Hundreds of international students are scrambling after an Ontario college revoked their January admissions letters, prompting concerns about how a lack of provincial oversight keeps colleges from facing repercussions for admitting more students than they can handle.
Northern College, which rescinded 500 international student admissions in July, says it has once again told some 200 students, primarily from India, that they won’t be able to attend its campuses. Savan Sabu lives in India and was planning to study supply chain management at Northern College’s Timmins campus with hopes of landing a job in a multinational company. Now, Sabu is out of money and repaying a $30,000 loan with an 11 per cent interest rate.
“I’m so anxious and depressed,” Sabu told CBC Toronto. “Northern College has shattered my dreams.”
Ontario’s Ministry of Colleges and Universities told CBC Toronto that it is aware of the “small percentage” of revocations and that colleges have the authority to make decisions about admissions. That authority is a problem, according to Jaspreet Singh, president of the International Sikh Student Association. He says colleges should not be able to welcome more students than they have the capacity to host.
Deferring students or revoking their acceptances leaves students in limbo, a problem he says has been exacerbated during the last few years as Canada continues to welcome record-high numbers of international students.
Indian students spend more on post graduate institutes in Ontario than the province itself, and make up more than half of the population at many Ontario colleges, according to a recent report by the education consultancy group Higher Education Strategy Associates. At Northern Colleges, more than 80 per cent of all students are international students, most of whom are from India.
Singh says the reliance on students is worrisome. Sending offer letters to more students than the college can accept — what he calls “overbooking seats” — is not just a way to sustain the institution, he said, but also a source of profit.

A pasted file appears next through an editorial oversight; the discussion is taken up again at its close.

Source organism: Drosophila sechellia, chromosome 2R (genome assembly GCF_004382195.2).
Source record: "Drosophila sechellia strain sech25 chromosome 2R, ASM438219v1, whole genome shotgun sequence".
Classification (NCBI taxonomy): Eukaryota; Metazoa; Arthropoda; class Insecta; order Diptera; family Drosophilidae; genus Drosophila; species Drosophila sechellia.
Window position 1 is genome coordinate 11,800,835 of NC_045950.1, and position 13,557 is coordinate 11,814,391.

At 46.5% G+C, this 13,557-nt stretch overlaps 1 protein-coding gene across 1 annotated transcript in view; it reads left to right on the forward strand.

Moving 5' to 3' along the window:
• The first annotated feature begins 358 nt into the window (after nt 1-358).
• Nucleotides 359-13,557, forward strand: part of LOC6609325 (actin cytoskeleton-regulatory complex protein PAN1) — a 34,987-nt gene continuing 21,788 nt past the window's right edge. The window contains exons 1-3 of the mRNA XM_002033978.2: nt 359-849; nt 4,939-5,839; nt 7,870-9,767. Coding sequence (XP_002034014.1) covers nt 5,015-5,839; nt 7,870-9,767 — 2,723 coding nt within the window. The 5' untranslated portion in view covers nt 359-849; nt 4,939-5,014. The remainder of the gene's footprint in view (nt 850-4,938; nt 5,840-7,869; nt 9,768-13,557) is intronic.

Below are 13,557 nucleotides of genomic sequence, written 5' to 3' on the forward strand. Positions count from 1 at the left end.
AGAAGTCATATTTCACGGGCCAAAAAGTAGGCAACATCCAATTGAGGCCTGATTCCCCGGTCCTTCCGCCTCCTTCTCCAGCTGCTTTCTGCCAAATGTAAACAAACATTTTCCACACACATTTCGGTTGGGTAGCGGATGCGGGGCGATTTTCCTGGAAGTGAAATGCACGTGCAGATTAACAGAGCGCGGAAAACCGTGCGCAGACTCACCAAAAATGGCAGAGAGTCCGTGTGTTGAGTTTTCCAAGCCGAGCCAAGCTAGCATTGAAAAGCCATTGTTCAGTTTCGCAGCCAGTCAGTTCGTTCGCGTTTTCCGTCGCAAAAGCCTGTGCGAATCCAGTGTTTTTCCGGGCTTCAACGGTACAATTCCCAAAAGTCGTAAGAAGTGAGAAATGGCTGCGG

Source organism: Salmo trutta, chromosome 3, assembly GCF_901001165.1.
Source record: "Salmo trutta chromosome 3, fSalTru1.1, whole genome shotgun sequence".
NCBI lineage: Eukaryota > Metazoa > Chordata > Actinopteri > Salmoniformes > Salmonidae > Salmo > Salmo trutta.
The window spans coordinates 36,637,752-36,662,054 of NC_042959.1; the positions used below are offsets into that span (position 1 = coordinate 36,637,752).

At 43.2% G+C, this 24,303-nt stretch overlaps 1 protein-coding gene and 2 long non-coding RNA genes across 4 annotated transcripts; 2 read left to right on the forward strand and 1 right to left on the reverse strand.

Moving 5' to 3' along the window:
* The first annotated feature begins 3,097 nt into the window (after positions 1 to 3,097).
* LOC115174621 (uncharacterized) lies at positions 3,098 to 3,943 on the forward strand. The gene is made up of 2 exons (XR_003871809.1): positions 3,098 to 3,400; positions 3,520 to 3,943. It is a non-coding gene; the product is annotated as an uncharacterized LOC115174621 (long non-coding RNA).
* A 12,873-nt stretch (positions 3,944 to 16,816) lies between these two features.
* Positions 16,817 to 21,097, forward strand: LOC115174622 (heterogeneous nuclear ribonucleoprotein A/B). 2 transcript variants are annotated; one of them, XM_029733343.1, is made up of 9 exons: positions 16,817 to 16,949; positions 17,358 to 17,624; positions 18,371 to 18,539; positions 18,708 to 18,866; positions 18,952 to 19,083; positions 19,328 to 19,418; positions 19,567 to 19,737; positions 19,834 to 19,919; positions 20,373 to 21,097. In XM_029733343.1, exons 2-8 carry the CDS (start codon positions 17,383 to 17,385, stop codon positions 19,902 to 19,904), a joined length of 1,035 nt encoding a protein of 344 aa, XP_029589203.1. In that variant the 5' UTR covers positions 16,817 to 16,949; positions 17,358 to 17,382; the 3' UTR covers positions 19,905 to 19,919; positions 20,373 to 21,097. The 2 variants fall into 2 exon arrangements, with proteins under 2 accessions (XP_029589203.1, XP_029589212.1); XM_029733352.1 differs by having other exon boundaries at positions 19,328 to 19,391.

“Everyone is profiting: the colleges, the government — which doesn’t have to spend more on education and [gets to] have international students spending money in our economy — the employers get cheap labour,” Singh said. “It’s just the students who are suffering.”
“Northern College does not entertain inflammatory statements rooted in conjecture, its operations and finances are a matter of public record, like every other Ontario College,” the college told CBC Toronto.
According to financial statements, from 2021 to 2023, the college’s student fees contributions went from $12 million to $19 million to $67 million. The college says it rescinded offer letters because of a lack of housing and jobs.
“This decision was not made lightly … Northern felt it was prudent and responsible to pare down the number of acceptances offered to ensure that students have access to safe housing and the ability to find employment,” it said. But for students like Sabu, who already have housing lined up, that reasoning doesn’t make sense.
Governments ‘play the blame game,’ advocate says